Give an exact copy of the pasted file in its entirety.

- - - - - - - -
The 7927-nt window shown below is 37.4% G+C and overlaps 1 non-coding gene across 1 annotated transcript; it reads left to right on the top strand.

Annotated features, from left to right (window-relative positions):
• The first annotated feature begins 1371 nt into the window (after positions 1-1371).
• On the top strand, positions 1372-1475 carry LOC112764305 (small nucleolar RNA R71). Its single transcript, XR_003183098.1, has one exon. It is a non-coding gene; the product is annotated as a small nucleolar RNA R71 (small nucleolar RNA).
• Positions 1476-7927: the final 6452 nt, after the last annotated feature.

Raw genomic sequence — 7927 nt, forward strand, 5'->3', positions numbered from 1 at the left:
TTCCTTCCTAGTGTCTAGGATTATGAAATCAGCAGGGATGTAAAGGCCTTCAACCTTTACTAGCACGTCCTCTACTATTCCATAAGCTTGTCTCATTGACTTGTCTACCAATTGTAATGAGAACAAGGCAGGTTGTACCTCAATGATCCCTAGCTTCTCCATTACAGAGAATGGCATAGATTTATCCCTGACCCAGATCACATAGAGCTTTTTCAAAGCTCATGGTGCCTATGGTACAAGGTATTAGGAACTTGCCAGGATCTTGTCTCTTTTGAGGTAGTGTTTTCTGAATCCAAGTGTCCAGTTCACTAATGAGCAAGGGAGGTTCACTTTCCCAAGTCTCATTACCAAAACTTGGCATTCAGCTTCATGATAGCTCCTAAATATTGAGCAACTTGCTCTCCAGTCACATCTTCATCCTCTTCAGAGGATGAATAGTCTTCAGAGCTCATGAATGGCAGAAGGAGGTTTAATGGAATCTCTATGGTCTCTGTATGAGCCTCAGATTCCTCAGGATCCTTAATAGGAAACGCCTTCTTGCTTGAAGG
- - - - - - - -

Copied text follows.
The 7927-nt window shown below is 37.4% G+C and overlaps 1 non-coding gene across 1 annotated transcript; it reads left to right on the top strand.

Annotated features, from left to right (window-relative positions):
• The first annotated feature begins 1371 nt into the window (after positions 1-1371).
• On the top strand, positions 1372-1475 carry LOC112764305 (small nucleolar RNA R71). Its single transcript, XR_003183098.1, has one exon. It is a non-coding gene; the product is annotated as a small nucleolar RNA R71 (small nucleolar RNA).
• Positions 1476-7927: the final 6452 nt, after the last annotated feature.

Raw genomic sequence — 7927 nt, forward strand, 5'->3', positions numbered from 1 at the left:
TTCCTTCCTAGTGTCTAGGATTATGAAATCAGCAGGGATGTAAAGGCCTTCAACCTTTACTAGCACGTCCTCTACTATTCCATAAGCTTGTCTCATTGACTTGTCTACCAATTGTAATGAGAACAAGGCAGGTTGTACCTCAATGATCCCTAGCTTCTCCATTACAGAGAATGGCATAGATTTATCCCTGACCCAGATCACATAGAGCTTTTTCAAAGCTCATGGTGCCTATGGTACAAGGTATTAGGAACTTGCCAGGATCTTGTCTCTTTTGAGGTAGTGTTTTCTGAATCCAAGTGTCCAGTTCACTAATGAGCAAGGGAGGTTCACTTTCCCAAGTCTCATTACCAAAACTTGGCATTCAGCTTCATGATAGCTCCTAAATATTGAGCAACTTGCTCTCCAGTCACATCTTCATCCTCTTCAGAGGATGAATAGTCTTCAGAGCTCATGAATGGCAGAAGGAGGTTTAATGGAATCTCTATGGTCTCTGTATGAGCCTCAGATTCCTCAGGATCCTTAATAGGAAACGCCTTCTTGCTTGAAGG